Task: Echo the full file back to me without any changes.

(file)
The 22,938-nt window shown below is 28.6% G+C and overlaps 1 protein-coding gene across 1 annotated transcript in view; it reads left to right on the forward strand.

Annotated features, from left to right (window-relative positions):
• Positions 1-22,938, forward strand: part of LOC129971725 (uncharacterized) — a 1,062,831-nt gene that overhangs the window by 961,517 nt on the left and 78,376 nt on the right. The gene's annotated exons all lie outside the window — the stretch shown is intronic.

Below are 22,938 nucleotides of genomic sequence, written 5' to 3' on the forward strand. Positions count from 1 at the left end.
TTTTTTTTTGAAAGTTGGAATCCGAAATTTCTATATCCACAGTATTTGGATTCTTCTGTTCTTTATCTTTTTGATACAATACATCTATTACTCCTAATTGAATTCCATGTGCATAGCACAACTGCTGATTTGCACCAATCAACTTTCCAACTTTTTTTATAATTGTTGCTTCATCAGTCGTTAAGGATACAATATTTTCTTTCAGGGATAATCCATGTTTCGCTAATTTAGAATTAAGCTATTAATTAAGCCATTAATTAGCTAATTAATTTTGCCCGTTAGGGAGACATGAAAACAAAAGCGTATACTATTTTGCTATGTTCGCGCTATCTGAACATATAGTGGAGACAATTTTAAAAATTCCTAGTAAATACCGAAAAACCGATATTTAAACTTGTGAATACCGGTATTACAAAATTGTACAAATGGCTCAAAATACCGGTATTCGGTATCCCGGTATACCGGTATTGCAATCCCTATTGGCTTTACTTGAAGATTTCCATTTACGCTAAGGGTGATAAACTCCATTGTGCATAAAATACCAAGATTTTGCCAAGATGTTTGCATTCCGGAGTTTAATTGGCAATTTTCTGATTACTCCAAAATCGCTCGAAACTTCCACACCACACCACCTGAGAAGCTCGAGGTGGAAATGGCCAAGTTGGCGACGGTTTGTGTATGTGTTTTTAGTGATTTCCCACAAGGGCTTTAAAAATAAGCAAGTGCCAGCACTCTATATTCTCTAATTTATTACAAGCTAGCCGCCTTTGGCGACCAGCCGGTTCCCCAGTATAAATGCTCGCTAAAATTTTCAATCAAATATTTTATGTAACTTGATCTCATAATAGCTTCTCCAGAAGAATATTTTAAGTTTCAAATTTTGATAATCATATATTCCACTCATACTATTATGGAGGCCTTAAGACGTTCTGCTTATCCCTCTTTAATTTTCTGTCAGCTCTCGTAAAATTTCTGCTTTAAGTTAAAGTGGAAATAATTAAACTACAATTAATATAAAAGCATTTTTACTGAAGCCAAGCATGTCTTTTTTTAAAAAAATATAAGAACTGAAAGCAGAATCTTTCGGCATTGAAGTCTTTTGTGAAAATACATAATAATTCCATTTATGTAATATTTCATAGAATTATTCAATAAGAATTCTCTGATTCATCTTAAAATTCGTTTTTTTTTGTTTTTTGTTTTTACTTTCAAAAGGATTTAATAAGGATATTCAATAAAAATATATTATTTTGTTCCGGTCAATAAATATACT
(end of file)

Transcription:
The 22,938-nt window shown below is 28.6% G+C and overlaps 1 protein-coding gene across 1 annotated transcript in view; it reads left to right on the forward strand.

Annotated features, from left to right (window-relative positions):
• Positions 1-22,938, forward strand: part of LOC129971725 (uncharacterized) — a 1,062,831-nt gene that overhangs the window by 961,517 nt on the left and 78,376 nt on the right. The gene's annotated exons all lie outside the window — the stretch shown is intronic.

Below are 22,938 nucleotides of genomic sequence, written 5' to 3' on the forward strand. Positions count from 1 at the left end.
TTTTTTTTTGAAAGTTGGAATCCGAAATTTCTATATCCACAGTATTTGGATTCTTCTGTTCTTTATCTTTTTGATACAATACATCTATTACTCCTAATTGAATTCCATGTGCATAGCACAACTGCTGATTTGCACCAATCAACTTTCCAACTTTTTTTATAATTGTTGCTTCATCAGTCGTTAAGGATACAATATTTTCTTTCAGGGATAATCCATGTTTCGCTAATTTAGAATTAAGCTATTAATTAAGCCATTAATTAGCTAATTAATTTTGCCCGTTAGGGAGACATGAAAACAAAAGCGTATACTATTTTGCTATGTTCGCGCTATCTGAACATATAGTGGAGACAATTTTAAAAATTCCTAGTAAATACCGAAAAACCGATATTTAAACTTGTGAATACCGGTATTACAAAATTGTACAAATGGCTCAAAATACCGGTATTCGGTATCCCGGTATACCGGTATTGCAATCCCTATTGGCTTTACTTGAAGATTTCCATTTACGCTAAGGGTGATAAACTCCATTGTGCATAAAATACCAAGATTTTGCCAAGATGTTTGCATTCCGGAGTTTAATTGGCAATTTTCTGATTACTCCAAAATCGCTCGAAACTTCCACACCACACCACCTGAGAAGCTCGAGGTGGAAATGGCCAAGTTGGCGACGGTTTGTGTATGTGTTTTTAGTGATTTCCCACAAGGGCTTTAAAAATAAGCAAGTGCCAGCACTCTATATTCTCTAATTTATTACAAGCTAGCCGCCTTTGGCGACCAGCCGGTTCCCCAGTATAAATGCTCGCTAAAATTTTCAATCAAATATTTTATGTAACTTGATCTCATAATAGCTTCTCCAGAAGAATATTTTAAGTTTCAAATTTTGATAATCATATATTCCACTCATACTATTATGGAGGCCTTAAGACGTTCTGCTTATCCCTCTTTAATTTTCTGTCAGCTCTCGTAAAATTTCTGCTTTAAGTTAAAGTGGAAATAATTAAACTACAATTAATATAAAAGCATTTTTACTGAAGCCAAGCATGTCTTTTTTTAAAAAAATATAAGAACTGAAAGCAGAATCTTTCGGCATTGAAGTCTTTTGTGAAAATACATAATAATTCCATTTATGTAATATTTCATAGAATTATTCAATAAGAATTCTCTGATTCATCTTAAAATTCGTTTTTTTTTGTTTTTTGTTTTTACTTTCAAAAGGATTTAATAAGGATATTCAATAAAAATATATTATTTTGTTCCGGTCAATAAATATACT